A court in Vietnam has handed tough jail sentences to nine former executives over their role in almost collapsing one of the country’s biggest state-owned companies.
Pham Thanh Binh, the former chairman of the Vietnam Shipbuilding Group (Vinashin), was sentenced to 20 years in prison on Friday, while eight other executives were jailed for terms ranging from three to 19 years for mismanaging state resources by a court in the northern port city of Haiphing, The Financial Times reports.
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In a bid to create state-owned national champions, Vietnam’s communist leadership established Vinashin in 1996, intending it to become on the world’s top shipbuilders, according to the BBC.
But the group almost collapsed in 2010 after racking up debts of some $4.5 billion following attempts to expand into a wide range of peripheral business areas, from tourist resorts and animal food production to motorcycle manufacturing and real estate.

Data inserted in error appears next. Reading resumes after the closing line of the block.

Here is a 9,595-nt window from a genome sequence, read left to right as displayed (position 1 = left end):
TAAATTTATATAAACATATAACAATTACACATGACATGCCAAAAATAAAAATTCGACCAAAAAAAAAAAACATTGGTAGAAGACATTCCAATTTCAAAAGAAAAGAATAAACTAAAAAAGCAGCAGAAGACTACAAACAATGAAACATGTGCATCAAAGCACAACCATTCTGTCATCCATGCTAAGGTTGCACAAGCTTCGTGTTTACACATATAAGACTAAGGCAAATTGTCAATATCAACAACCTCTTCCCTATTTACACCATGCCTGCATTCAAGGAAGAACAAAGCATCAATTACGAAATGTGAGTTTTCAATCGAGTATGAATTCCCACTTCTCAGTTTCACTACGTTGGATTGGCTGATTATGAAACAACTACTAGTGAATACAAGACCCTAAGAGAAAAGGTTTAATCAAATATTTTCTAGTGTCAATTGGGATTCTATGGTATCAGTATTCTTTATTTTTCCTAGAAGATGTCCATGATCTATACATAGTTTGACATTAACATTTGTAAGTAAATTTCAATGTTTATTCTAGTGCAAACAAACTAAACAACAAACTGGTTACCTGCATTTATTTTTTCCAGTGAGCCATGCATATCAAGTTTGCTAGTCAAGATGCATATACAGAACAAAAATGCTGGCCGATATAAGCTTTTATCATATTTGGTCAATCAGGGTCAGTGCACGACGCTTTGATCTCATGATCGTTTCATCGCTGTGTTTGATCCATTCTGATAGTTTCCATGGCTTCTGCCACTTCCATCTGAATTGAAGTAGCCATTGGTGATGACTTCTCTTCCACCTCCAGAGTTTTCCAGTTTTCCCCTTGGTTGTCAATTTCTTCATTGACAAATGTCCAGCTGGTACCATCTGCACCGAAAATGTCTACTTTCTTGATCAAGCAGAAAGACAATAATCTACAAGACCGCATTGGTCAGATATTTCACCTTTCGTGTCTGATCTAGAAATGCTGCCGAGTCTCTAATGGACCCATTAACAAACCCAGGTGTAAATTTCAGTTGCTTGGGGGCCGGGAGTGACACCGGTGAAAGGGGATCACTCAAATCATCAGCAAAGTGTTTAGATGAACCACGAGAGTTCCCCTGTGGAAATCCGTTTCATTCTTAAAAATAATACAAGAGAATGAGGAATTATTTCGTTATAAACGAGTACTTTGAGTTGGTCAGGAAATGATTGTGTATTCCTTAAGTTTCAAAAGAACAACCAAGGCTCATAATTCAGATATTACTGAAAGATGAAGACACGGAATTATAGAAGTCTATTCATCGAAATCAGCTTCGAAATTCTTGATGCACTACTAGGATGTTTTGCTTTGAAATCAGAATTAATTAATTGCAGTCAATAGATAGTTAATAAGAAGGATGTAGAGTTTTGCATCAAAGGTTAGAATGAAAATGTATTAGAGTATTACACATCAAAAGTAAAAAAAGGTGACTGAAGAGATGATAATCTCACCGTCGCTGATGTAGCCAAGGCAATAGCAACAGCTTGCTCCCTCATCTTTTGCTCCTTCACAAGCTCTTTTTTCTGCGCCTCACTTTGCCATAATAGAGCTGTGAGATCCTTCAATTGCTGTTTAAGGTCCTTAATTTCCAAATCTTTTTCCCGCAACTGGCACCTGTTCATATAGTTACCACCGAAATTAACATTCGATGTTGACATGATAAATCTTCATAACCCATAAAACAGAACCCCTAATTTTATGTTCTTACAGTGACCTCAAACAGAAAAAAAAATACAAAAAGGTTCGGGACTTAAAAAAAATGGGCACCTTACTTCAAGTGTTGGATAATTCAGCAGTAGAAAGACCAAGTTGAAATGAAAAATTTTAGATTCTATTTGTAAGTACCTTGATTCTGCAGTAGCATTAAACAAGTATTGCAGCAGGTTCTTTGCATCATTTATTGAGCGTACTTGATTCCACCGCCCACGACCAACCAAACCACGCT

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The nine defendants were convicted of being directly responsible for losses of $43 million, incurred through the purchase of ships without approval from Hanoi and two power plant projects that failed, according to BusinessWeek.
In his ruling, Judge Tran Van Nghiem said the officials’ actions had caused “serious economic consequences” and “reduced the people’s trust in the government.”
The Vinashin affair stoked concern among investors over weak corporate governance in Vietam and indebtness in its state sector, and resulted in agencies downgrading the country’s credit rating.
After revelations of its massive debts were revealed, Vinashin defaulted on a $600 million syndicated loan from a group of creditors led by Credit Suisse in December 2010, when a first repayment of $60 million was due, Reuters reports.
US hedge fund Elliot Advisers LP has filed a case against the group in the UK High Court.
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